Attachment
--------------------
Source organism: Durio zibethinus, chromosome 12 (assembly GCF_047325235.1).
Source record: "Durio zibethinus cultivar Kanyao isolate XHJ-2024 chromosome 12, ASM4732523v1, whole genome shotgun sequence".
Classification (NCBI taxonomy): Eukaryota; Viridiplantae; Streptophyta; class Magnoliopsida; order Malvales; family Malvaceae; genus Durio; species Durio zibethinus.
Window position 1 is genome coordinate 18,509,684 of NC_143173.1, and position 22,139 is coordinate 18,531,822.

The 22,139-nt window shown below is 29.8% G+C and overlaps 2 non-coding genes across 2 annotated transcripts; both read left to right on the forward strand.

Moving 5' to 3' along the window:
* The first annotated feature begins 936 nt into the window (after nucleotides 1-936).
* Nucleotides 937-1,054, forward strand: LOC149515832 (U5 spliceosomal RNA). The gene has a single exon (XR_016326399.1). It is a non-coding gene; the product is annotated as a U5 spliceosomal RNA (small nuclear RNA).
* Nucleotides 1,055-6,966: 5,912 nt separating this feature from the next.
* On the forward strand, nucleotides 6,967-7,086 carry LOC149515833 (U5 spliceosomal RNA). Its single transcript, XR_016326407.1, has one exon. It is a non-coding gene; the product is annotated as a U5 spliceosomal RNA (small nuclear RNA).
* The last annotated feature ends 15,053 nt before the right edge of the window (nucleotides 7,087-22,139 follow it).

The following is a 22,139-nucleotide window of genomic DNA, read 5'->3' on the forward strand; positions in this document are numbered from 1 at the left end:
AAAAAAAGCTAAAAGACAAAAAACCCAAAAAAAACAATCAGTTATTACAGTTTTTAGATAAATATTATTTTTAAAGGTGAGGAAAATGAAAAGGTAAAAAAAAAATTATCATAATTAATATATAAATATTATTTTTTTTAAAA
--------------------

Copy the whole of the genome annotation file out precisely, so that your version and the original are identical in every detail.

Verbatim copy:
Source organism: Durio zibethinus, chromosome 12 (assembly GCF_047325235.1).
Source record: "Durio zibethinus cultivar Kanyao isolate XHJ-2024 chromosome 12, ASM4732523v1, whole genome shotgun sequence".
Classification (NCBI taxonomy): Eukaryota; Viridiplantae; Streptophyta; class Magnoliopsida; order Malvales; family Malvaceae; genus Durio; species Durio zibethinus.
Window position 1 is genome coordinate 18,509,684 of NC_143173.1, and position 22,139 is coordinate 18,531,822.

The 22,139-nt window shown below is 29.8% G+C and overlaps 2 non-coding genes across 2 annotated transcripts; both read left to right on the forward strand.

Moving 5' to 3' along the window:
* The first annotated feature begins 936 nt into the window (after nucleotides 1-936).
* Nucleotides 937-1,054, forward strand: LOC149515832 (U5 spliceosomal RNA). The gene has a single exon (XR_016326399.1). It is a non-coding gene; the product is annotated as a U5 spliceosomal RNA (small nuclear RNA).
* Nucleotides 1,055-6,966: 5,912 nt separating this feature from the next.
* On the forward strand, nucleotides 6,967-7,086 carry LOC149515833 (U5 spliceosomal RNA). Its single transcript, XR_016326407.1, has one exon. It is a non-coding gene; the product is annotated as a U5 spliceosomal RNA (small nuclear RNA).
* The last annotated feature ends 15,053 nt before the right edge of the window (nucleotides 7,087-22,139 follow it).

The following is a 22,139-nucleotide window of genomic DNA, read 5'->3' on the forward strand; positions in this document are numbered from 1 at the left end:
AAAAAAAGCTAAAAGACAAAAAACCCAAAAAAAACAATCAGTTATTACAGTTTTTAGATAAATATTATTTTTAAAGGTGAGGAAAATGAAAAGGTAAAAAAAAAATTATCATAATTAATATATAAATATTATTTTTTTTAAAA